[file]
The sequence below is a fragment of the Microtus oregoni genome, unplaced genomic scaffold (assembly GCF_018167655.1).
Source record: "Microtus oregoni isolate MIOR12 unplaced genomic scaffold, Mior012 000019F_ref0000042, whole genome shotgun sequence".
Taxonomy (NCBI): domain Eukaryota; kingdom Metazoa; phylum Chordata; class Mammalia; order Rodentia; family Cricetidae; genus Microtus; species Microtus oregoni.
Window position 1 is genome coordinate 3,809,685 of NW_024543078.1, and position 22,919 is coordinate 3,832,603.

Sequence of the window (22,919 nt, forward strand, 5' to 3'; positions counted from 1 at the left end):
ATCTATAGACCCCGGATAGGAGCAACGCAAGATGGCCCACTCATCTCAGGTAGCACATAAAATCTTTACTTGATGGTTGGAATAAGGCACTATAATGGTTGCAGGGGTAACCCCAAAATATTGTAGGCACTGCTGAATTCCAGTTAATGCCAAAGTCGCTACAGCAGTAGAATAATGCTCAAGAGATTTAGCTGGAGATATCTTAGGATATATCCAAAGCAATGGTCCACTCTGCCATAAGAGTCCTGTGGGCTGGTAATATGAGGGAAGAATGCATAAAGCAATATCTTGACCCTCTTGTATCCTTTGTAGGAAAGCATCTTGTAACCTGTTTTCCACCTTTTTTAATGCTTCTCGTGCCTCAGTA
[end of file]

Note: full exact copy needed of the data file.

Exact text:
The sequence below is a fragment of the Microtus oregoni genome, unplaced genomic scaffold (assembly GCF_018167655.1).
Source record: "Microtus oregoni isolate MIOR12 unplaced genomic scaffold, Mior012 000019F_ref0000042, whole genome shotgun sequence".
Taxonomy (NCBI): domain Eukaryota; kingdom Metazoa; phylum Chordata; class Mammalia; order Rodentia; family Cricetidae; genus Microtus; species Microtus oregoni.
Window position 1 is genome coordinate 3,809,685 of NW_024543078.1, and position 22,919 is coordinate 3,832,603.

Sequence of the window (22,919 nt, forward strand, 5' to 3'; positions counted from 1 at the left end):
ATCTATAGACCCCGGATAGGAGCAACGCAAGATGGCCCACTCATCTCAGGTAGCACATAAAATCTTTACTTGATGGTTGGAATAAGGCACTATAATGGTTGCAGGGGTAACCCCAAAATATTGTAGGCACTGCTGAATTCCAGTTAATGCCAAAGTCGCTACAGCAGTAGAATAATGCTCAAGAGATTTAGCTGGAGATATCTTAGGATATATCCAAAGCAATGGTCCACTCTGCCATAAGAGTCCTGTGGGCTGGTAATATGAGGGAAGAATGCATAAAGCAATATCTTGACCCTCTTGTATCCTTTGTAGGAAAGCATCTTGTAACCTGTTTTCCACCTTTTTTAATGCTTCTCGTGCCTCAGTA